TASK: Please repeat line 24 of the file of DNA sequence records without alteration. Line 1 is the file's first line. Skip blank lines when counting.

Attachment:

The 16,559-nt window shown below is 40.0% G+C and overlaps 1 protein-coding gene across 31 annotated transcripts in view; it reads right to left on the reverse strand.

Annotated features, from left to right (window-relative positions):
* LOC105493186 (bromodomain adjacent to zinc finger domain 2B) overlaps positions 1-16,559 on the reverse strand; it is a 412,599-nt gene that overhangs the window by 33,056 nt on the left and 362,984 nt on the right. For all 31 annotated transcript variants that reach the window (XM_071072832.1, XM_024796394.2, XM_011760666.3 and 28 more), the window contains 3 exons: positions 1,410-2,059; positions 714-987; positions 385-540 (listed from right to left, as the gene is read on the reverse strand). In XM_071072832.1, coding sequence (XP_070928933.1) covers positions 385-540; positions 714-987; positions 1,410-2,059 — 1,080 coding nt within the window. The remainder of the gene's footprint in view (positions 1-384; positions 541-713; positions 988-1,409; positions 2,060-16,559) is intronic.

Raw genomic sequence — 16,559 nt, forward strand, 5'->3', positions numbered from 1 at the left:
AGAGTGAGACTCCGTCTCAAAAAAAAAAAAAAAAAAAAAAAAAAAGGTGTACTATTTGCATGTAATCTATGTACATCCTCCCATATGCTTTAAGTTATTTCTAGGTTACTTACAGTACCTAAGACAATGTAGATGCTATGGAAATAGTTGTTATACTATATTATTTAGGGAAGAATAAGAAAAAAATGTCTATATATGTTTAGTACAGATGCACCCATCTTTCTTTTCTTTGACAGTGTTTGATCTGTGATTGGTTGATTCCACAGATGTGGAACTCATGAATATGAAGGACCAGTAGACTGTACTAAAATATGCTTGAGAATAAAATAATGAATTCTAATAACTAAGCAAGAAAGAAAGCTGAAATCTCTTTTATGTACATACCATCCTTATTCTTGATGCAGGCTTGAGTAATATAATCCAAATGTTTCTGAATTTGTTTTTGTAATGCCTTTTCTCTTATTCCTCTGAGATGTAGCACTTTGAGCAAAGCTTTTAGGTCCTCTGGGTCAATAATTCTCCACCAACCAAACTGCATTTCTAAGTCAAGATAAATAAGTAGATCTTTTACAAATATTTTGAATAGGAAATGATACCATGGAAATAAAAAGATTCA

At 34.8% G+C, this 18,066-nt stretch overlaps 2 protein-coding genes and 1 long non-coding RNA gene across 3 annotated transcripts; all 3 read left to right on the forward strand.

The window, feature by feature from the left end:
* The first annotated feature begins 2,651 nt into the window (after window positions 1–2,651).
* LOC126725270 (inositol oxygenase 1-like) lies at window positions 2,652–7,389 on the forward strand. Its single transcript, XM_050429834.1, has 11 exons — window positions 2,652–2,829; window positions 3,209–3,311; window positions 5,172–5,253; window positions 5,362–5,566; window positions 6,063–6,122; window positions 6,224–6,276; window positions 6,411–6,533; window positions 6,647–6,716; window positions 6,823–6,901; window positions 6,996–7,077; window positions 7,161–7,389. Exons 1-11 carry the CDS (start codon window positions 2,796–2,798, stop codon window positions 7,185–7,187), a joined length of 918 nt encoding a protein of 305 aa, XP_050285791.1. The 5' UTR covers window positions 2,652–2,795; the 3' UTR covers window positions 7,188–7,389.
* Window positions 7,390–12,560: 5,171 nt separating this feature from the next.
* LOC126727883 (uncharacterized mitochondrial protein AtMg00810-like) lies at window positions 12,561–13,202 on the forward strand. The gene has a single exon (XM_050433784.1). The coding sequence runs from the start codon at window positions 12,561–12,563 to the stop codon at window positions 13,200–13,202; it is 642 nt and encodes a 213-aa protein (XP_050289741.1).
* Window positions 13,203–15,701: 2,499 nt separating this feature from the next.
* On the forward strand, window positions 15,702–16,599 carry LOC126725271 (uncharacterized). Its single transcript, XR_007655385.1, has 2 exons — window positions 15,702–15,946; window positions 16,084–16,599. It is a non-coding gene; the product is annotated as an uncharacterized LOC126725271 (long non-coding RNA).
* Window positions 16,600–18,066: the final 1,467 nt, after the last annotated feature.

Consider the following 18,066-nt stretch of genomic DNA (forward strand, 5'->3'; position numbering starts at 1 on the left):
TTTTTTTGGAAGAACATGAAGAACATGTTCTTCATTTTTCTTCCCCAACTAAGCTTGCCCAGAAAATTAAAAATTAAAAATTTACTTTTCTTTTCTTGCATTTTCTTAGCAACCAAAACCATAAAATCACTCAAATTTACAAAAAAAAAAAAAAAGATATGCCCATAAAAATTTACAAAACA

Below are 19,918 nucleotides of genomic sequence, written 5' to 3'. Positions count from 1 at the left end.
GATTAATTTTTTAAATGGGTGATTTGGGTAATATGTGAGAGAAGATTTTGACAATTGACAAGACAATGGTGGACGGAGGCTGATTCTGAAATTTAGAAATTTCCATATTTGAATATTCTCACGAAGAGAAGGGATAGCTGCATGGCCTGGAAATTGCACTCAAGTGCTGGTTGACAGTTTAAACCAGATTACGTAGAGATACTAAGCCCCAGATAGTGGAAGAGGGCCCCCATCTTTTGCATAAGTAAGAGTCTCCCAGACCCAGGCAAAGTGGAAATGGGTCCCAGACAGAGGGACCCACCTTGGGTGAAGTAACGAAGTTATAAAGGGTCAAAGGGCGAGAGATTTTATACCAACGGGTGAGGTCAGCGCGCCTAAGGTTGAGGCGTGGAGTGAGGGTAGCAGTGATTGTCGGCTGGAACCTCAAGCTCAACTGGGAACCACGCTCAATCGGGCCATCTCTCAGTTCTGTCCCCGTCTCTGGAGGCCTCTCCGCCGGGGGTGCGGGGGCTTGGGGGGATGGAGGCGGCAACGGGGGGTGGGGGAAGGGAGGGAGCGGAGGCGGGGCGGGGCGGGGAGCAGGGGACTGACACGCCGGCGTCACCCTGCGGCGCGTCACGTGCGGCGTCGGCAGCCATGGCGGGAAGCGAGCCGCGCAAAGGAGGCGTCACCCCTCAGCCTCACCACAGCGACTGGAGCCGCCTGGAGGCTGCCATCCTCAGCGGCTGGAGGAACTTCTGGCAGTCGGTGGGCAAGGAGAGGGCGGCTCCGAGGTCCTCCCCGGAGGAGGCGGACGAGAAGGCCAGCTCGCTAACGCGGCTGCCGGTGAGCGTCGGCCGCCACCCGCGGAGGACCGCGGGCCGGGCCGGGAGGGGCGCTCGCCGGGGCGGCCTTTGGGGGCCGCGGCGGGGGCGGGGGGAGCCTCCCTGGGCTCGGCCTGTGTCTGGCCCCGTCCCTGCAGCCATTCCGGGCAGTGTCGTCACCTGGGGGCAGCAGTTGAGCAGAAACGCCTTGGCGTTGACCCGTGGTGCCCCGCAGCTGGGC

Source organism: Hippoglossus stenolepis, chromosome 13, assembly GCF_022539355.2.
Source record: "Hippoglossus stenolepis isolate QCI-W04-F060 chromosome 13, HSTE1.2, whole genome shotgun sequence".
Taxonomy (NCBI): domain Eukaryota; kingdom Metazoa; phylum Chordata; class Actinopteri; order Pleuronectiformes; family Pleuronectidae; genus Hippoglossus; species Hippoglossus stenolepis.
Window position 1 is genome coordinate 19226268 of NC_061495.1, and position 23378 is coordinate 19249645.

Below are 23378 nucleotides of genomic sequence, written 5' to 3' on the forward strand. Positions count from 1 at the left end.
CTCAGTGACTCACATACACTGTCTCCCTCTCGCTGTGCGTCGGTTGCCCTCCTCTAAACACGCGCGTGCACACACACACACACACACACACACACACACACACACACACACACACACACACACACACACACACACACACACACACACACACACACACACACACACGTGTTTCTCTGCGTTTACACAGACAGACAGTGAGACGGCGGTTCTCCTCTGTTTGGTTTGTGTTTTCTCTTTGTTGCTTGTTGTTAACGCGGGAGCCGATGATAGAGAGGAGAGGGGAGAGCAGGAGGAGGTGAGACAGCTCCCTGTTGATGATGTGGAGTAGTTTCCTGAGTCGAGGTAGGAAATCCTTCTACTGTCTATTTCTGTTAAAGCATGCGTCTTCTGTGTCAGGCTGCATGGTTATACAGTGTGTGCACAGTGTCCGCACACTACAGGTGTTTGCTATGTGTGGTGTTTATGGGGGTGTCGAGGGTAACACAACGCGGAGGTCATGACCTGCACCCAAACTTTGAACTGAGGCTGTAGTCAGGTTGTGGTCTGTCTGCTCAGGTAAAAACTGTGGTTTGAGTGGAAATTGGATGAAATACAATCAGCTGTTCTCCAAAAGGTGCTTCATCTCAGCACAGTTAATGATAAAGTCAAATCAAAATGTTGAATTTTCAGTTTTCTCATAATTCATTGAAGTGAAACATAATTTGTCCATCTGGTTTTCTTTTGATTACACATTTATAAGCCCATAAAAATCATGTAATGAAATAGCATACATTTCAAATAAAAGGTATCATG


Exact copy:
CTCAGTGACTCACATACACTGTCTCCCTCTCGCTGTGCGTCGGTTGCCCTCCTCTAAACACGCGCGTGCACACACACACACACACACACACACACACACACACACACACACACACACACACACACACACACACACACACACACACACACACACACACACACACACGTGTTTCTCTGCGTTTACACAGACAGACAGTGAGACGGCGGTTCTCCTCTGTTTGGTTTGTGTTTTCTCTTTGTTGCTTGTTGTTAACGCGGGAGCCGATGATAGAGAGGAGAGGGGAGAGCAGGAGGAGGTGAGACAGCTCCCTGTTGATGATGTGGAGTAGTTTCCTGAGTCGAGGTAGGAAATCCTTCTACTGTCTATTTCTGTTAAAGCATGCGTCTTCTGTGTCAGGCTGCATGGTTATACAGTGTGTGCACAGTGTCCGCACACTACAGGTGTTTGCTATGTGTGGTGTTTATGGGGGTGTCGAGGGTAACACAACGCGGAGGTCATGACCTGCACCCAAACTTTGAACTGAGGCTGTAGTCAGGTTGTGGTCTGTCTGCTCAGGTAAAAACTGTGGTTTGAGTGGAAATTGGATGAAATACAATCAGCTGTTCTCCAAAAGGTGCTTCATCTCAGCACAGTTAATGATAAAGTCAAATCAAAATGTTGAATTTTCAGTTTTCTCATAATTCATTGAAGTGAAACATAATTTGTCCATCTGGTTTTCTTTTGATTACACATTTATAAGCCCATAAAAATCATGTAATGAAATAGCATACATTTCAAATAAAAGGTATCATG